Alladin Wrote: ------------------------------------------------------- > http://www.r-project.org/ > > for free,multiple platforms,simple programming > language (matrix language like in matlab) > many many many libraries to download/install for > free > > much recommended ^^^^^^^^^^^^^^^^This And if you put on your resume that you know regression, be prepared to get questioned. I would own you.

Blake McCallister Wrote: ------------------------------------------------------- > Alladin Wrote: > -------------------------------------------------- > ----- > > http://www.r-project.org/ > > > > for free,multiple platforms,simple programming > > language (matrix language like in matlab) > > many many many libraries to download/install > for > > free > > > > much recommended > > > ^^^^^^^^^^^^^^^^This > > And if you put on your resume that you know > regression, be prepared to get questioned. I > would own you. What?!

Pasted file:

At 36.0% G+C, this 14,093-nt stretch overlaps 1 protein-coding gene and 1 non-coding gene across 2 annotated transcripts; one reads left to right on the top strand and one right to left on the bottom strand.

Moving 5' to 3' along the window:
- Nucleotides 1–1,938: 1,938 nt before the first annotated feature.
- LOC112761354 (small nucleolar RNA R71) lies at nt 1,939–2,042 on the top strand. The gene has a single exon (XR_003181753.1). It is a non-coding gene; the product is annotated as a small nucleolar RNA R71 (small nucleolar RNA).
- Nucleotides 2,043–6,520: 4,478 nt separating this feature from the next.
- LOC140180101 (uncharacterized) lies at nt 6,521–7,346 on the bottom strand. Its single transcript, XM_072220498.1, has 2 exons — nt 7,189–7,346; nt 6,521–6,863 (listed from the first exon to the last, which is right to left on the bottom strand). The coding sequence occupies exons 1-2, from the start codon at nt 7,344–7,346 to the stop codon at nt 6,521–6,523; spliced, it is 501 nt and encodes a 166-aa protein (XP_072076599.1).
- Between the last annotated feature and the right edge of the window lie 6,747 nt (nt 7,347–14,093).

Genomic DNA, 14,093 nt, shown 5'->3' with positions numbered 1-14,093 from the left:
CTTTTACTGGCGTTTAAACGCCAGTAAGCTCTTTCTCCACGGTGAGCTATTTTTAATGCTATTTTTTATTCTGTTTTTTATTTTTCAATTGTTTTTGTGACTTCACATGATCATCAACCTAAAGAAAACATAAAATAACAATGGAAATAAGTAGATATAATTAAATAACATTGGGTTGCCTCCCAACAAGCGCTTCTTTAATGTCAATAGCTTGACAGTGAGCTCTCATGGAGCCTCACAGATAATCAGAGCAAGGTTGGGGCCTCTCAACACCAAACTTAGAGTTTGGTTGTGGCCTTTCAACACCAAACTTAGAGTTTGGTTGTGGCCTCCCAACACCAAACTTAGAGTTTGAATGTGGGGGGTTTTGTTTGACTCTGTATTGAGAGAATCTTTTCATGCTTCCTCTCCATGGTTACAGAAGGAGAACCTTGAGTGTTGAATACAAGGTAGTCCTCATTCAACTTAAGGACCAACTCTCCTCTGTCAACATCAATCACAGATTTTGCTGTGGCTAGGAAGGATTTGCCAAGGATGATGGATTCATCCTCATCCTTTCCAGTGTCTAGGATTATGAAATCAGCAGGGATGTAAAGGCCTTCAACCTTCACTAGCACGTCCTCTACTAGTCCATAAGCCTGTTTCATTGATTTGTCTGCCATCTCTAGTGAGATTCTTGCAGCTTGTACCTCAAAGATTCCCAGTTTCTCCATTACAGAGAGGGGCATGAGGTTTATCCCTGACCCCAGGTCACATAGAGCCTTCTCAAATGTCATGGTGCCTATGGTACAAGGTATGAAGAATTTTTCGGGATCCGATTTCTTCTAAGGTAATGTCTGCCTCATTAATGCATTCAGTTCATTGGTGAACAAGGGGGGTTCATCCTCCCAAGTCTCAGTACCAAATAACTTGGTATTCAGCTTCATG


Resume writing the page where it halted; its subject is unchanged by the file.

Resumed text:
Wait, so people put “regression” as a resume skill?

Shazam I used this software in my econometrics courses, and it’s very useful once you learn how the programming goes…